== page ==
- Symmetries are also explained as permutations, but the relationship remains vague.
- A second problem is that the level of explanation is very uneven: the root sign is explained, but the j-function is written out without any explanation.
- We learn a lot about the people around the Monster but next to nothing about the Monster itself, except that it is 196,884-dimensional, but that's already on the cover of the book. Does it have a geometric representation, like a cube? Or is it just a network of symbols? (Does a network of symbols have symmetries?) If it can be geometric, it must have sides. Are all sides the same length like in a cube or a dodecahedron? How big is it if the length of the shortest side is 1 unit? Answers to such questions would have made the Monster much more accessible.
- Perhaps the subject is too complicated to allow a popularized treatment, in which case sticking to just the history is OK. But it would have been nice to see an example or two of representatives of the simpler symmetry groups. Some examples are given, but they are not assigned to groups. And it would have been nice to be told to what position in the periodic table of symmetries Rubik's cube occupies, probably the most complicated symmetric object any of us can relate to.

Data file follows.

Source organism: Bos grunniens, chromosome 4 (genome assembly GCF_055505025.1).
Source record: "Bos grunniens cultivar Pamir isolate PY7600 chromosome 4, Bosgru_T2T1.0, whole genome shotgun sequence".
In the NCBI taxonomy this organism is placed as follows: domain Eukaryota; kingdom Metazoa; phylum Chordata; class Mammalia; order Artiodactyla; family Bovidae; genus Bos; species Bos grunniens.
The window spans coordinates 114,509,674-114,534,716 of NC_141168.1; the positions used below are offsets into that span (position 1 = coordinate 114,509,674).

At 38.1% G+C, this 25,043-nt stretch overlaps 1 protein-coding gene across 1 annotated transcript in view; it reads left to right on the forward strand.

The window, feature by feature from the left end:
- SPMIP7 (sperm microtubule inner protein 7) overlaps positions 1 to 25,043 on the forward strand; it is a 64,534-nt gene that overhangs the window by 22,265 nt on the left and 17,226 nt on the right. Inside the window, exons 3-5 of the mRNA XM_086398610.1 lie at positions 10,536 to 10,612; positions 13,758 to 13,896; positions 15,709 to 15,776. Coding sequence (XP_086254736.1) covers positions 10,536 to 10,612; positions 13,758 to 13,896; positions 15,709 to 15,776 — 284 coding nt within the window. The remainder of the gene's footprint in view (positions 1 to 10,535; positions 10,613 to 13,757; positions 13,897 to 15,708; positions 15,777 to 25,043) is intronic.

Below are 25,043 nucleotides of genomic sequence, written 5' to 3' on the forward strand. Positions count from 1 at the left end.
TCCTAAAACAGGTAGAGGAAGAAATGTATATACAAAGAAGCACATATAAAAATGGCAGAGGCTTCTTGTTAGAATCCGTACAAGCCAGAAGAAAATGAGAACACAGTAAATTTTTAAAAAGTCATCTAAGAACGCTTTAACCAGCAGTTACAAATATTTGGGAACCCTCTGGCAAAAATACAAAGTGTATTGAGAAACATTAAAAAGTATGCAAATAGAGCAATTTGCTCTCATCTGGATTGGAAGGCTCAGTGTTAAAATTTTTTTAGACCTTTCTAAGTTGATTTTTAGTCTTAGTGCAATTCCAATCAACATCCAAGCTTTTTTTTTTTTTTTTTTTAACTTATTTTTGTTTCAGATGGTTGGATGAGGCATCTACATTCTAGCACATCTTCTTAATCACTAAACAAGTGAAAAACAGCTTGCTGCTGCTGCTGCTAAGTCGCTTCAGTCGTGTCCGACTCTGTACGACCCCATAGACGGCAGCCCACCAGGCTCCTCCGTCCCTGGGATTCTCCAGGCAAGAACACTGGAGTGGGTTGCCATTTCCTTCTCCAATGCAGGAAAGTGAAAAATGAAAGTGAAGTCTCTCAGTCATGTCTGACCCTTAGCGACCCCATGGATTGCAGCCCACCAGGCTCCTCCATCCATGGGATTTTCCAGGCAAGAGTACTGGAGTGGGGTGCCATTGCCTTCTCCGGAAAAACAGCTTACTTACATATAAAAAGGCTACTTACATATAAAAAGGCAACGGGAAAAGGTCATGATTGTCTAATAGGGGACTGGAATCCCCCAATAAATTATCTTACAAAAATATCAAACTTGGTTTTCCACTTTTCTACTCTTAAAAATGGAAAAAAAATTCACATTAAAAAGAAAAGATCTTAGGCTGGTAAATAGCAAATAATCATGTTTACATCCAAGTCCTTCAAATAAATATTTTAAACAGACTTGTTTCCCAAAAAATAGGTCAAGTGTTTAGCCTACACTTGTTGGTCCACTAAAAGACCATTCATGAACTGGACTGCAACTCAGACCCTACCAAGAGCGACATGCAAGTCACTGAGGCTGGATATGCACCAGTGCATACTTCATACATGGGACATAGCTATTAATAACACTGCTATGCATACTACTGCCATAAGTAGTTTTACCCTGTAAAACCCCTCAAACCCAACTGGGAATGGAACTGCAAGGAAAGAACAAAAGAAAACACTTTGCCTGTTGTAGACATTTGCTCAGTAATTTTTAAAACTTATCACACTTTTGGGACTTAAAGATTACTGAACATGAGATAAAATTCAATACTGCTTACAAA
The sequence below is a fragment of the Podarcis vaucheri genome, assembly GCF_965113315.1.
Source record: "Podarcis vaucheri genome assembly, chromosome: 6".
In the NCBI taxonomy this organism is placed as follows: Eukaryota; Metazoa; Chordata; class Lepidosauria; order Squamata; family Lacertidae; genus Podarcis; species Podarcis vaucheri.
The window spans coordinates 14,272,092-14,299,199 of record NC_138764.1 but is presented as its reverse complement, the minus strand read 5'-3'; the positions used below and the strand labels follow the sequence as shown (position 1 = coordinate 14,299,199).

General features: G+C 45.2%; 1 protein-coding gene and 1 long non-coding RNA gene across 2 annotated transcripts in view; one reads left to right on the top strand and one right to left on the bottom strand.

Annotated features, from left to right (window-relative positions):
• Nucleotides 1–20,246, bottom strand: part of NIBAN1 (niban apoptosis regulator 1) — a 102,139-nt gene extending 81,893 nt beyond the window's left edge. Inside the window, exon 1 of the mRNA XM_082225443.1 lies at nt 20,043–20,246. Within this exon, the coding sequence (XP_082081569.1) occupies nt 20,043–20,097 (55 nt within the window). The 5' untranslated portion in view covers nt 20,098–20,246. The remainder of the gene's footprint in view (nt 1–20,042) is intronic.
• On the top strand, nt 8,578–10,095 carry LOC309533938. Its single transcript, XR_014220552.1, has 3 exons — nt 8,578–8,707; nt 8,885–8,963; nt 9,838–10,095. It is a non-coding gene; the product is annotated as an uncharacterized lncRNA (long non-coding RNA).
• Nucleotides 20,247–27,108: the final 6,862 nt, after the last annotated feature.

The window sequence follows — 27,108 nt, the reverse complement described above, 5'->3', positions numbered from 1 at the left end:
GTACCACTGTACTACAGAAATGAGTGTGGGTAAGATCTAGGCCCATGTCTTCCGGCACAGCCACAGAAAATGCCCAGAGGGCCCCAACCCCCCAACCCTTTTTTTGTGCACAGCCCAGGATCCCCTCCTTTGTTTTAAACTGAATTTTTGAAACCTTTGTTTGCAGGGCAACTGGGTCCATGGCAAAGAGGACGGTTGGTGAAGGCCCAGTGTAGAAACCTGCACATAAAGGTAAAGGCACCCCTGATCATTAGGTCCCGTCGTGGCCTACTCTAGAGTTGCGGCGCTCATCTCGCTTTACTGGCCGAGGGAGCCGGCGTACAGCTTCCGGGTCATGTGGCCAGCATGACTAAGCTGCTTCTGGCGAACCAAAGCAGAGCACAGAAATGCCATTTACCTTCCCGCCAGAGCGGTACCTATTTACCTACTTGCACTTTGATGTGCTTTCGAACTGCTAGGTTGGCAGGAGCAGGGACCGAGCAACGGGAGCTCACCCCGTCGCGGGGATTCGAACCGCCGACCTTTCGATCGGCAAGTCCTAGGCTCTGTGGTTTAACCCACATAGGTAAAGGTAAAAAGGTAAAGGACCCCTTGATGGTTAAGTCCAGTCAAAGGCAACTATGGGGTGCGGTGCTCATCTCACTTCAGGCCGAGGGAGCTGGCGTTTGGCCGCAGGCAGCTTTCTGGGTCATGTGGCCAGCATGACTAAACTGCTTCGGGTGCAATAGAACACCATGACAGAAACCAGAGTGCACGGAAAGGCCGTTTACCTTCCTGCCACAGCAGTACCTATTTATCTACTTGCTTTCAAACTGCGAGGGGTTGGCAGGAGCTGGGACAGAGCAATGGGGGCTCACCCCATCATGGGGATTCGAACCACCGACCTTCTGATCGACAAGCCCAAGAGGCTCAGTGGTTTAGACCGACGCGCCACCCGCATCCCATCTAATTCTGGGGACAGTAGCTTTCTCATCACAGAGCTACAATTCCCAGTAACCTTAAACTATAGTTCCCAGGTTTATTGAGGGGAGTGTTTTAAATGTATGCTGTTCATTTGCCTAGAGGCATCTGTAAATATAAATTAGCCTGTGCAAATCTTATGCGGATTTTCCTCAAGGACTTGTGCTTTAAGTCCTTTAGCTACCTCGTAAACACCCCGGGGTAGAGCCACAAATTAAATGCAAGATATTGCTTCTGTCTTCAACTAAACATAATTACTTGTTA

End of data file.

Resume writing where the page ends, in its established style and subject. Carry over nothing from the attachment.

- Popularisations of mathematics are difficult to do well because you need to have a fair amount of the language of maths under your belt before you can follow the arguments. To that end, putting across the ideas in a non-technical manner needs a skill that few possess.
- Ronan does a sparkling job here. The basic concepts of group theory are glossed over without going into tedious detail (and despite my affection for this particular branch of maths, I consider a lot of the detail *extremely* tedious), and once the story gets under way, the ideas are brought forward in a flowing, almost breathlessly excited, style which is infectious.
- The author himself was involved in this stupendous quest of classification, so he knows what he's talking about.
- One of the aspects of such a popular account is the bringing to life of the people behind the name, many of whom I'd never heard, quite a few of whom I'd already encountered in my travels through an undergrad degree in mathematics. Neither does the author shrink from confronting the political circumstances in which certain of the mathematicians were working, which adds a further dimension of interest to the tale.
- The first thing one wants to do having read this book is to go and find out the mathematics behind it all. Be warned: it is difficult area to get to grips with. The basics are simple but the detail is diabolical.

- Oxford University Press, USA; Revised edition (4 Sept. 2007)
- Cited in "Hand (David) - The Improbability Principle: Why coincidences, miracles and rare events happen all the time", as an example of a meaningful, rather than chance, coincidence.

- Blue: Text by me; © Theo Todman, 2023
- Mauve: Text by correspondent(s) or other author(s); © the author(s)